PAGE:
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Opposing offshore drilling should not be conditional | Opinion

Coastal voters strongly want to protect our shore from offshore oil drilling and the inevitable spills and leaks that would devastate our marine life and coastal tourism, commercial fishing and recreation economies.

Opposing drilling in the Atlantic is now a prerequisite for a politician to be elected to represent the South Carolina coast.

However, voters need to understand that not all opposition to offshore drilling is the same. It can be either “unconditional” or “conditional.”

South Carolina Lowcountry Congressman Joe Cunningham is a lead “unconditional” opponent. He sponsored a bill that recently passed the U.S. House. If the bill becomes law, it would permanently ban drilling for oil not only off the shore of South Carolina, but along the entire Atlantic Coast.

Unfortunately, most of our other state Congressmen, and some running for the U.S. House, claim to oppose offshore drilling but either did not or will not support Cunningham’s permanent Atlantic-ban legislation.

They are “conditional” opponents.

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One argument by the “conditional” opponents goes like this. The federal government shouldn’t ban offshore drilling in all the Atlantic because each state should make that decision for its own coast. South Carolina might want to ban drilling, but Georgia should be able to give its approval.

The other argument by the “conditional” opponents says that a ban on offshore drilling in the Atlantic should not be permanent because one day the country might need the oil.

Let’s look at these arguments.

Saying that each of the Atlantic Coast states should decide whether to allow drilling for oil off their shores might be fine if the decisions only impacted their states.

However, we only need to look at the worst environmental oil disaster in our nation’s history to see the fallacy of this argument.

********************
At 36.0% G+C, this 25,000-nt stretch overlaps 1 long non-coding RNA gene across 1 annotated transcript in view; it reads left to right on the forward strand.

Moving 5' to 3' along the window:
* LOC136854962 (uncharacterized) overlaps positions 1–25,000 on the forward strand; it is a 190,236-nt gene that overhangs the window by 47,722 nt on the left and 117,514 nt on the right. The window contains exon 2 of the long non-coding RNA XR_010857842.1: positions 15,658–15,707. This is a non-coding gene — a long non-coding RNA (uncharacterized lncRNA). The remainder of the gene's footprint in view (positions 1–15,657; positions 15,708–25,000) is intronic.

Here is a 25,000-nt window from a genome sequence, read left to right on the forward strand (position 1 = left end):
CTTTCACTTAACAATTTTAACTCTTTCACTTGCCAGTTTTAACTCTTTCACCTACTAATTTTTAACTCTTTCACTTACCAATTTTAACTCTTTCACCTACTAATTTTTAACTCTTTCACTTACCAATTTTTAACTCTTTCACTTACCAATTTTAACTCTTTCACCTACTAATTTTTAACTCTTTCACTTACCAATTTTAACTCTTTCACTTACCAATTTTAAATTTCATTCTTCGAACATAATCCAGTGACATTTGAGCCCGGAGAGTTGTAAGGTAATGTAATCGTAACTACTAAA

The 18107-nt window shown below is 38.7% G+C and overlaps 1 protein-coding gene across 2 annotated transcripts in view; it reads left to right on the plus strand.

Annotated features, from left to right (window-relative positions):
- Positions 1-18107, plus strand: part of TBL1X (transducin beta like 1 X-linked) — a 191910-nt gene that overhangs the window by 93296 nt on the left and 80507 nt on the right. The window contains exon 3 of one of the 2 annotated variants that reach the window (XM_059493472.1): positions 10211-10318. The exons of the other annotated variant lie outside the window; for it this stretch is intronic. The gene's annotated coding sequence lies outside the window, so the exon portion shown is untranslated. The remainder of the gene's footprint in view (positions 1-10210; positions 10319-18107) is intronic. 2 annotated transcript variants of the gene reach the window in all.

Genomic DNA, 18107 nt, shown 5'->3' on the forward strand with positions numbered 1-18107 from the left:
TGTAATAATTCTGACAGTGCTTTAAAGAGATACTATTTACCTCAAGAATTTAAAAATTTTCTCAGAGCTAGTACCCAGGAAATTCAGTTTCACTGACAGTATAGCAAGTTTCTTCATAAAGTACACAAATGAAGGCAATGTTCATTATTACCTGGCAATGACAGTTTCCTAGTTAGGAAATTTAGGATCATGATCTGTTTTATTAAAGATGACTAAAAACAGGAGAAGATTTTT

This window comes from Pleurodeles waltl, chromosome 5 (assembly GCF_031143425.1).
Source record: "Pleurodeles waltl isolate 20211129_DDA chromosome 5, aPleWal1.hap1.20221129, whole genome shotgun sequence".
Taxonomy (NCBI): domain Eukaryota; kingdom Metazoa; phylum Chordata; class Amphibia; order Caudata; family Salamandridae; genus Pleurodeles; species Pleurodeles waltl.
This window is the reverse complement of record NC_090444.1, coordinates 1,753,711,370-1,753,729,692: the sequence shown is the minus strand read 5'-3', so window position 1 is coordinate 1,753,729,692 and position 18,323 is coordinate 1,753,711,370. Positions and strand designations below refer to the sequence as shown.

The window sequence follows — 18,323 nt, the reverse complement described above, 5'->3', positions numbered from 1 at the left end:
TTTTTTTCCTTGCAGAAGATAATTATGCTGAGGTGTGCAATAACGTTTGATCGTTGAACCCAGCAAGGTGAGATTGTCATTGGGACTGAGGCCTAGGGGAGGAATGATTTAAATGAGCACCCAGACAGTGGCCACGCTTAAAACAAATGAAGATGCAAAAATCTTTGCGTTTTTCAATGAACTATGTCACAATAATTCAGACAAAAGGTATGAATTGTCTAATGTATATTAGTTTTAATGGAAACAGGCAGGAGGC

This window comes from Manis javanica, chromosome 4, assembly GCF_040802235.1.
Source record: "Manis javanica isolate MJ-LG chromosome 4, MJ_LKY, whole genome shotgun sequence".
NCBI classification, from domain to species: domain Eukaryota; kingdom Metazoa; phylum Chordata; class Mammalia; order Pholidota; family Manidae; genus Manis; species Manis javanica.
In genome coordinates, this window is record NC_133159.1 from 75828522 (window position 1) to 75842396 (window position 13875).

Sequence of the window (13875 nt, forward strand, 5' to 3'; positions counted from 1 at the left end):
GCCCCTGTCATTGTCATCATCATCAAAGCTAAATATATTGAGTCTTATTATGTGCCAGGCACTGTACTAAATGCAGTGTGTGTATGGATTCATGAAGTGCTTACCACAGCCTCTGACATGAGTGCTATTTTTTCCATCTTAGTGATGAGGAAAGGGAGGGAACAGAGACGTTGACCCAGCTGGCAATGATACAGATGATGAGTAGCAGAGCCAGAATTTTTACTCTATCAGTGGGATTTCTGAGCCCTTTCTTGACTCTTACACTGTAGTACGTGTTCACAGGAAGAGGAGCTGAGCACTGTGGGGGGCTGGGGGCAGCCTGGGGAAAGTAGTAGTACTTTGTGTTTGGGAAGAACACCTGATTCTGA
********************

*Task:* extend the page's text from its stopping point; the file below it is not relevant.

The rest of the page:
The Deepwater Horizon oil rig and well were located off the coast of Louisiana. The explosion and blow-out released about 171 million gallons of oil in the Gulf of Mexico.

The oil coated more than 1,100 miles of the Gulf Coast from Louisiana to Florida. More than 16% of the oil reaching the Gulf shore was on the western coast of Florida, a state overwhelmingly opposed to drilling off its coast.

That was almost 10 years ago. Today, we have Brazil.

Last month an oil spill covered over 932 miles of that country’s northeast coast. As reported by Reuters, oil was “polluting some of the postcard beaches in one of the nation’s top touristic destinations.”

Brazil insists that the spill wasn’t from drilling in its waters and possibly came from a passing oil tanker, the type of crude transportation that would be associated with offshore drilling in the Atlantic.

These examples make clear that the “conditional” opponents wanting to give states the ability to approve drilling off their coasts will result in oil disasters for all neighboring states.

Then there is the concern that a permanent ban on offshore drilling in the Atlantic might stop our country from addressing an energy crisis in the future (i.e., we might need more gas for vehicles).

The fact is that the United States and many countries are rapidly moving to hybrid, hybrid plug-ins and all-electric vehicles. General Motors has committed to an all-electric future. France, Great Britain, India, China, Norway and the Netherlands plan on banning the sale of gas and diesel cars within a couple decades.

Those arguing against a permanent offshore drilling ban, fearing a future oil need, are simply living in the past.

Coastal voters should know that “conditional” opponents of offshore drilling are not only wrong, they are also giving Big Oil encouragement to keep pushing for drilling in the Atlantic.

Frank Knapp Jr. is president and CEO of the South Carolina Small Business Chamber of Commerce based in Columbia.

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